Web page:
Right, I’m sorry I’m being more negative this week, but as always these posts are about being honest. There is no point in recording this time and being part of a research project if I’m not going to tell it like it is. And the novelty of this has definitely worn off this week. Everyone is a little bit more tired, a little more short tempered. Home learning is still going okay, but only from Mon – Weds. By Thursday everyone’s had enough and gives up, including me. The boys are saying they are bored more and more. The 18yo rarely comes out of her bedroom – she feels safe in there with her laptop and her online friends – and I get it. The husband is working harder than ever and by the time he comes down in the evening he is so tired he doesn’t really want to talk. Zoom meetings with friends are still happening, but I’m getting fed up of the slightly artificial way in which you have to communicate via them. And I am still unable to do any creative writing, which is making me feel like I’m wasting some of this lockdown time. But my brain simply cannot create at the moment, and maybe I just need to accept that, instead of battling with it and trying to force something that doesn’t actually need to happen at the moment… 

Lots of people have been saying we’re all in this together, and we are. But as a lot of people are also saying, and as time goes on I’m understanding more and more, we might be in the same storm, but we are very much all in different boats.

Stay safe everyone x 

Week Three – and so it continues.

Hello again. How are you? It’s all getting a bit real and stressful now, right? But you’re all staying at home and saving yourselves, others and the NHS, right? (Unless you are a key worker, obvs. And if you are THANK YOU!)

Yes, Jen, you say. 


This week, our third at home, has dragged in places and sped by in others. I actually can’t believe it’s Thursday again already. As always there have been ups and downs and tears – but the good news is that the 18yo is now in isolation just down the road and will be home in 9 days and counting. I am calmer knowing she’s locked away – whilst she doesn’t have the same rare disease as the boys, she is asthmatic – and that she will be home with us and properly safe soon.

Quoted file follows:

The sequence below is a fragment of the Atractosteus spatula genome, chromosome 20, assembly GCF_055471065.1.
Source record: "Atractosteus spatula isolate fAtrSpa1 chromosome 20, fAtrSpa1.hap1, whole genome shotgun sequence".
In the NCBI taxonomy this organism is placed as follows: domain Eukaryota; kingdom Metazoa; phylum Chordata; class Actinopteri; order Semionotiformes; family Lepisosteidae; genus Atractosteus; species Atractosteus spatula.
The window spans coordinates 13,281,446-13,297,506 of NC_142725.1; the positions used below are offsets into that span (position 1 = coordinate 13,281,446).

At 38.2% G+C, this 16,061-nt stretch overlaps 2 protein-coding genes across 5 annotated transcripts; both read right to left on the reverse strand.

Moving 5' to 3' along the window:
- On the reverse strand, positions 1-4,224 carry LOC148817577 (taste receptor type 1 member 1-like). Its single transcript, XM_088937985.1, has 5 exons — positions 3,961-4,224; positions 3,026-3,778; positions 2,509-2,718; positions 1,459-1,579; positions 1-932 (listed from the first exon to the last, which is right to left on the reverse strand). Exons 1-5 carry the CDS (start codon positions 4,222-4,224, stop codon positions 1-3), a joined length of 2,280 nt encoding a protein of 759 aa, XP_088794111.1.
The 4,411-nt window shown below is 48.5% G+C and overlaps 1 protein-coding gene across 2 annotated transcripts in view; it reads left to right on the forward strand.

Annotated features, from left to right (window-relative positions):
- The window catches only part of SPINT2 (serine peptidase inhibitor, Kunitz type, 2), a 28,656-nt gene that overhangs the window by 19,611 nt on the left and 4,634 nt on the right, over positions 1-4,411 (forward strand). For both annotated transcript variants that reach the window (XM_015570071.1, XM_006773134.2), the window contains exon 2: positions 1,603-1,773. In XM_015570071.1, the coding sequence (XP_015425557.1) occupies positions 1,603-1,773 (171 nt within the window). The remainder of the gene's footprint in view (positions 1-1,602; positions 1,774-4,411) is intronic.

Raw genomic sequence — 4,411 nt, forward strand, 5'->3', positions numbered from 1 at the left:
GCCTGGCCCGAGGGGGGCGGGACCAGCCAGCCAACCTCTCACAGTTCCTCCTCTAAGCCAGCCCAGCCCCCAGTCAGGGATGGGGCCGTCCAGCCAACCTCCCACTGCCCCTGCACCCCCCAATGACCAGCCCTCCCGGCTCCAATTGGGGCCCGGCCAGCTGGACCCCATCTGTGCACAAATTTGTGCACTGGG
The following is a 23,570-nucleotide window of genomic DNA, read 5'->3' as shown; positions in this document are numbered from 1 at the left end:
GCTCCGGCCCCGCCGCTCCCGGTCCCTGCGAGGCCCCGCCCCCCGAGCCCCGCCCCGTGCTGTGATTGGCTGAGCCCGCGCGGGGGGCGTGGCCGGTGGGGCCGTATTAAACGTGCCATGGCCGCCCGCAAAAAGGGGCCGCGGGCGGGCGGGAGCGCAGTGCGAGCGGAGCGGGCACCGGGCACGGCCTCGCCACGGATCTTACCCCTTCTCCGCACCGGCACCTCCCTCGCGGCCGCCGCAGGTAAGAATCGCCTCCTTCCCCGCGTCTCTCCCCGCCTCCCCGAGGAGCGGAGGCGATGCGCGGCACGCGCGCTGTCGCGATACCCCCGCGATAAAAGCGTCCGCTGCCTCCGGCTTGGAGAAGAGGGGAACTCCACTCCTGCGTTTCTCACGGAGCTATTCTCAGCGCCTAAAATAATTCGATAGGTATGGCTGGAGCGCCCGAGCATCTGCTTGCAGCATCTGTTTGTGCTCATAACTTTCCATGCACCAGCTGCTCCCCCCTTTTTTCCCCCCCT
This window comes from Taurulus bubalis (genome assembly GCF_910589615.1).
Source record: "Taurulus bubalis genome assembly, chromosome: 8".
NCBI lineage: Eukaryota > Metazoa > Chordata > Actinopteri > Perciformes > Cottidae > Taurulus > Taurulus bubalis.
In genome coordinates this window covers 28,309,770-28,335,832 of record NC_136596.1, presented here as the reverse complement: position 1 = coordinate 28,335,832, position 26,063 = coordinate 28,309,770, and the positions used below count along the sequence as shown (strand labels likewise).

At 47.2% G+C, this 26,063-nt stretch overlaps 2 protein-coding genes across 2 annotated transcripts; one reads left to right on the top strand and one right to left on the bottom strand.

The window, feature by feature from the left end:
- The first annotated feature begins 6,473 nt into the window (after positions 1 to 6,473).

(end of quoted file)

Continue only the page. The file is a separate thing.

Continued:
Also this week my middle one turned eleven, and celebrated a very different kind of birthday. (He said it was awesome!) Although, it’s worth pointing out, that it wasn’t his worse, as that was his sixth birthday when he was into his third week of a hospital stay having all sorts of investigative tests to find out why his lung was collapsed and he was having recurrent chest infections. Every silver lining and all that…

So here’s what have I learnt in the last seven days that I haven’t learnt already during this time, although there may be some repetition… every day’s a school day…

  1. Ask for and accept help. Yep, that’s right. You’re not putting people out; you’re making them feel like they are doing something. And there is no shame in admitting there are some things you cannot do. I’m historically very bad at asking for and accepting help, but this week I’ve had to. From having prescriptions picked up, to pints of milk being delivered, to help with dog walking, to seeds being posted through the letterbox, to strawberry plants being left on my doorstep, to daily messages of links to ideas online for me and the boys to do, to housing my daughter and then driving her so she can be put up in an annex and in a friend’s back garden, to popping down on your daily exercise walk to drop of cards and banners and gifts for the birthday boy… thank you for all of it. (And apologies if you’ve helped me and I’ve missed it out, I shall come on to memory loss later!) THANK YOU. THANK YOU. THANK YOU. I am blessed to have the most amazing friends and neighbours who will do anything for my family and I. I owe you all BIG TIME and when I can I will return all of your amazing favours. I PROMISE. 
  2. There still aren’t enough hours in the day. Sounds daft, but it is true. I still cannot get on top of the washing, or get my children to regularly clean their teeth even though I’m at home 24/7. There are still dirty dishes on top of the dishwasher that needs emptying and I thought by now I’d at least have painted and decorated one room in the house. But no. No, no, no. I have sorted some jigsaw puzzles. And I have baked a cake. And I have achieved some other things, but there are texts I haven’t had time to reply (or have forgotten about) to cups of tea left to go cold on the side. But, you know what? I’ve learnt to let it go about it and not worry. At first I was extremely frustrated that I wasn’t achieving more each day. I hadn’t done any writing or been creative or anything. And I had all the time in the world, so why wasn’t I able to Get. Shit. Done? I thought that I must be a failure, blah blah blah. But bollocks to that. I’m surviving. I’m feeding my children and doing the best I can. And that’s enough for now. The fact that there aren’t enough hours in the day is a god thing. It means time for once is not dragging. And for that I am grateful. We’re in this for the long haul and so there is still plenty of time to get shit done. Or not.